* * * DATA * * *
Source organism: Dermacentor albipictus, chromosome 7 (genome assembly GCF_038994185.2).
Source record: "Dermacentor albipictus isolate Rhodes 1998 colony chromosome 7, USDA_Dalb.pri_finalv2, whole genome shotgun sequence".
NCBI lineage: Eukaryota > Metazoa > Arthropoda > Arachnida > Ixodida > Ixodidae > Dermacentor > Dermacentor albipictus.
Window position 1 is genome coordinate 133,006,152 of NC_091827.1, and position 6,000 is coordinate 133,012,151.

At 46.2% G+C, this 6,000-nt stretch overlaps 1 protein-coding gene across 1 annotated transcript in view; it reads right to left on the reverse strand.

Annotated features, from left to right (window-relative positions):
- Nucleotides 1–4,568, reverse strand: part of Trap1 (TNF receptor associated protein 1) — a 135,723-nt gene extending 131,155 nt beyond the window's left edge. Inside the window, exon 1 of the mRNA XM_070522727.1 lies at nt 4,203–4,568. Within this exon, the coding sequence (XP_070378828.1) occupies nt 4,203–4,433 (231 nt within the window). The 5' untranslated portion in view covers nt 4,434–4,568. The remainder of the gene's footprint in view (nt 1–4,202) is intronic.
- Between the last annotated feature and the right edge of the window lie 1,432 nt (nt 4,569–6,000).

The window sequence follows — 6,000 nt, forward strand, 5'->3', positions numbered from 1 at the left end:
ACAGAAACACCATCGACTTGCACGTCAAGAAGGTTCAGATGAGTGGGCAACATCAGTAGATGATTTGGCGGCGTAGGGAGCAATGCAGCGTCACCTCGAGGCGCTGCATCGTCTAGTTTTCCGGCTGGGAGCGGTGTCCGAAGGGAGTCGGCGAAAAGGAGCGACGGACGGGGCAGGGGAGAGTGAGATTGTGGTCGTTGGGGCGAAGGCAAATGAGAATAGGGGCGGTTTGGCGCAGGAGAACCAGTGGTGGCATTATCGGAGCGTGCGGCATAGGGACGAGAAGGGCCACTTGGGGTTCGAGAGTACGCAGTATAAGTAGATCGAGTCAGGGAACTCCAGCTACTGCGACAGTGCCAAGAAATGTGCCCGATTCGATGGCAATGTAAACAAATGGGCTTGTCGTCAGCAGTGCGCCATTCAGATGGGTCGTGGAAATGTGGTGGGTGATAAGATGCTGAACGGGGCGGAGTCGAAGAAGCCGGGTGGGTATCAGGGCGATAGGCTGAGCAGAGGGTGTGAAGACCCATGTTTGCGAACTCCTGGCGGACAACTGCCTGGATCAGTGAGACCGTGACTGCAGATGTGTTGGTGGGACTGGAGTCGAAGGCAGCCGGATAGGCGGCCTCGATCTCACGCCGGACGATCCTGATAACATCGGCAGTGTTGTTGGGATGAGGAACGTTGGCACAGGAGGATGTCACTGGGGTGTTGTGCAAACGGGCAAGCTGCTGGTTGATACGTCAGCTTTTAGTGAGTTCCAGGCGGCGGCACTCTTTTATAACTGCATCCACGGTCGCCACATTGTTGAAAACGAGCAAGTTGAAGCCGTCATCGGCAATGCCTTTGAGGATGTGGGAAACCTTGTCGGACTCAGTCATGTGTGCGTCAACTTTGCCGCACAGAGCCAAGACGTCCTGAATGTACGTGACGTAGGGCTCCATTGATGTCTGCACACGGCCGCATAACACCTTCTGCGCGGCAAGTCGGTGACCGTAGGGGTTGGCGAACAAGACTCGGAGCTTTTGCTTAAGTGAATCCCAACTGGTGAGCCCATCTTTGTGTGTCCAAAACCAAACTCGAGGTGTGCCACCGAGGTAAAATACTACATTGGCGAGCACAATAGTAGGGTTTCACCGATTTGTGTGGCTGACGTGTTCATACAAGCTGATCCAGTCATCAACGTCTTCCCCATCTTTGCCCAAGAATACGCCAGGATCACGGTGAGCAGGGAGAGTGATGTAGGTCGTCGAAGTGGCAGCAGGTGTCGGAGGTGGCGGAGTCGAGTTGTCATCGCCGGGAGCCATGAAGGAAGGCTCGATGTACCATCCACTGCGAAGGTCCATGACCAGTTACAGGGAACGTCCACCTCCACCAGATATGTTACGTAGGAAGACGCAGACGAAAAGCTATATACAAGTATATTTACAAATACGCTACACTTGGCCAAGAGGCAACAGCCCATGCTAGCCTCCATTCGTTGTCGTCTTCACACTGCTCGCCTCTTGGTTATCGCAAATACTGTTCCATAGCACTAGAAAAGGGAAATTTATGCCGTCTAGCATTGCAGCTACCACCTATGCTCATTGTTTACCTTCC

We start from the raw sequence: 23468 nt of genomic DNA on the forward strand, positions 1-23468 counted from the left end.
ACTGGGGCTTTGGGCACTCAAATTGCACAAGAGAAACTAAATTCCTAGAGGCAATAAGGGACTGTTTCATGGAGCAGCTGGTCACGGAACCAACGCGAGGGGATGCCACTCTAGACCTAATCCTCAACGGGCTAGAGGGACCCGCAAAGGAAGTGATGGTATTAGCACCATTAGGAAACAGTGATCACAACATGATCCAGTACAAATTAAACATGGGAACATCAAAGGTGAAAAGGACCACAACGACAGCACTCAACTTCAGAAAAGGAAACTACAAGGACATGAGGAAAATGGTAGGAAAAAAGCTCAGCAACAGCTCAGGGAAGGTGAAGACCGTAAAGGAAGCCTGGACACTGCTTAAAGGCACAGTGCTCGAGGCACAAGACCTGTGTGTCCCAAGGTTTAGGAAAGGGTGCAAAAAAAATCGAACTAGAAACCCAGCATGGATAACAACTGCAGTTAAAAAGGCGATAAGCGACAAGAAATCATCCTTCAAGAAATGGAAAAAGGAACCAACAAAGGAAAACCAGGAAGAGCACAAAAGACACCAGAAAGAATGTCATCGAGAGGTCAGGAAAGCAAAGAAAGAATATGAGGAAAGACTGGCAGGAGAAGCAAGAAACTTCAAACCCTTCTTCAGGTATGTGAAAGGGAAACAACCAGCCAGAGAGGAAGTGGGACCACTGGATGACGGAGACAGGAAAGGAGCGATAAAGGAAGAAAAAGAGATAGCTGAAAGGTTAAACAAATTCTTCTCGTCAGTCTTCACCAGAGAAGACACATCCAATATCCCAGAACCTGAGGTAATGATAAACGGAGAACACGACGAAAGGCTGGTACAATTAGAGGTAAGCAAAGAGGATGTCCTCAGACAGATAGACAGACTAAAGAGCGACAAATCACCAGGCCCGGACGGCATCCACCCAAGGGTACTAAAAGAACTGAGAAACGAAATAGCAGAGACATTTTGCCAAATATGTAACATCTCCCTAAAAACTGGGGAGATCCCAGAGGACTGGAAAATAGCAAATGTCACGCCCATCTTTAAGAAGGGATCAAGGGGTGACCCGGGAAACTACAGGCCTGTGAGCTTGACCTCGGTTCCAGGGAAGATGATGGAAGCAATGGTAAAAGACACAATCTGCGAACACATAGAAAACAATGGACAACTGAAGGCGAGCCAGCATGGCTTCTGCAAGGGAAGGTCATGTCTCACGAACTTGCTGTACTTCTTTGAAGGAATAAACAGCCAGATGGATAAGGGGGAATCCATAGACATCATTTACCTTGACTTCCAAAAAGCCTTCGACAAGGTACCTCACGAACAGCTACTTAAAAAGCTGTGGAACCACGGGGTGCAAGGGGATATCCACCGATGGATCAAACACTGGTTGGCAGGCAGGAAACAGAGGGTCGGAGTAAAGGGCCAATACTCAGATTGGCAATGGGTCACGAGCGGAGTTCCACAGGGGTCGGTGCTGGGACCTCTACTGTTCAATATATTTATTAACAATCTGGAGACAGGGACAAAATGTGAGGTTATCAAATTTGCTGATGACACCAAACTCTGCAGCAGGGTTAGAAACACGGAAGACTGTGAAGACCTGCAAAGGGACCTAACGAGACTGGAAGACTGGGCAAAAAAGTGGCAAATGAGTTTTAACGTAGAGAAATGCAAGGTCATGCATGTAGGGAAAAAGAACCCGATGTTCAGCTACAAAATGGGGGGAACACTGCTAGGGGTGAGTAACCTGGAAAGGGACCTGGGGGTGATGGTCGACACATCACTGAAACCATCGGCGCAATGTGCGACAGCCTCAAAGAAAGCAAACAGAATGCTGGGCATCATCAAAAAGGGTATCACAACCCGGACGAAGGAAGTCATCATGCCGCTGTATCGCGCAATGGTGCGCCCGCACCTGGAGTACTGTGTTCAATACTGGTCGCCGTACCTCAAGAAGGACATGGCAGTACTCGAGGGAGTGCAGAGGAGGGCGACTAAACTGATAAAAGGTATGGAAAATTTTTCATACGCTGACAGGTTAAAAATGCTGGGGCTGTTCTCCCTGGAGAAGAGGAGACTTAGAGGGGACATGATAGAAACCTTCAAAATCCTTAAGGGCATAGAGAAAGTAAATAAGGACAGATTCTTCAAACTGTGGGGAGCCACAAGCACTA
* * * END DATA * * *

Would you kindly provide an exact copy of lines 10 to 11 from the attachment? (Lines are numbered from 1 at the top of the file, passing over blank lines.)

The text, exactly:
ACAGAAACACCATCGACTTGCACGTCAAGAAGGTTCAGATGAGTGGGCAACATCAGTAGATGATTTGGCGGCGTAGGGAGCAATGCAGCGTCACCTCGAGGCGCTGCATCGTCTAGTTTTCCGGCTGGGAGCGGTGTCCGAAGGGAGTCGGCGAAAAGGAGCGACGGACGGGGCAGGGGAGAGTGAGATTGTGGTCGTTGGGGCGAAGGCAAATGAGAATAGGGGCGGTTTGGCGCAGGAGAACCAGTGGTGGCATTATCGGAGCGTGCGGCATAGGGACGAGAAGGGCCACTTGGGGTTCGAGAGTACGCAGTATAAGTAGATCGAGTCAGGGAACTCCAGCTACTGCGACAGTGCCAAGAAATGTGCCCGATTCGATGGCAATGTAAACAAATGGGCTTGTCGTCAGCAGTGCGCCATTCAGATGGGTCGTGGAAATGTGGTGGGTGATAAGATGCTGAACGGGGCGGAGTCGAAGAAGCCGGGTGGGTATCAGGGCGATAGGCTGAGCAGAGGGTGTGAAGACCCATGTTTGCGAACTCCTGGCGGACAACTGCCTGGATCAGTGAGACCGTGACTGCAGATGTGTTGGTGGGACTGGAGTCGAAGGCAGCCGGATAGGCGGCCTCGATCTCACGCCGGACGATCCTGATAACATCGGCAGTGTTGTTGGGATGAGGAACGTTGGCACAGGAGGATGTCACTGGGGTGTTGTGCAAACGGGCAAGCTGCTGGTTGATACGTCAGCTTTTAGTGAGTTCCAGGCGGCGGCACTCTTTTATAACTGCATCCACGGTCGCCACATTGTTGAAAACGAGCAAGTTGAAGCCGTCATCGGCAATGCCTTTGAGGATGTGGGAAACCTTGTCGGACTCAGTCATGTGTGCGTCAACTTTGCCGCACAGAGCCAAGACGTCCTGAATGTACGTGACGTAGGGCTCCATTGATGTCTGCACACGGCCGCATAACACCTTCTGCGCGGCAAGTCGGTGACCGTAGGGGTTGGCGAACAAGACTCGGAGCTTTTGCTTAAGTGAATCCCAACTGGTGAGCCCATCTTTGTGTGTCCAAAACCAAACTCGAGGTGTGCCACCGAGGTAAAATACTACATTGGCGAGCACAATAGTAGGGTTTCACCGATTTGTGTGGCTGACGTGTTCATACAAGCTGATCCAGTCATCAACGTCTTCCCCATCTTTGCCCAAGAATACGCCAGGATCACGGTGAGCAGGGAGAGTGATGTAGGTCGTCGAAGTGGCAGCAGGTGTCGGAGGTGGCGGAGTCGAGTTGTCATCGCCGGGAGCCATGAAGGAAGGCTCGATGTACCATCCACTGCGAAGGTCCATGACCAGTTACAGGGAACGTCCACCTCCACCAGATATGTTACGTAGGAAGACGCAGACGAAAAGCTATATACAAGTATATTTACAAATACGCTACACTTGGCCAAGAGGCAACAGCCCATGCTAGCCTCCATTCGTTGTCGTCTTCACACTGCTCGCCTCTTGGTTATCGCAAATACTGTTCCATAGCACTAGAAAAGGGAAATTTATGCCGTCTAGCATTGCAGCTACCACCTATGCTCATTGTTTACCTTCC

We start from the raw sequence: 23468 nt of genomic DNA on the forward strand, positions 1-23468 counted from the left end.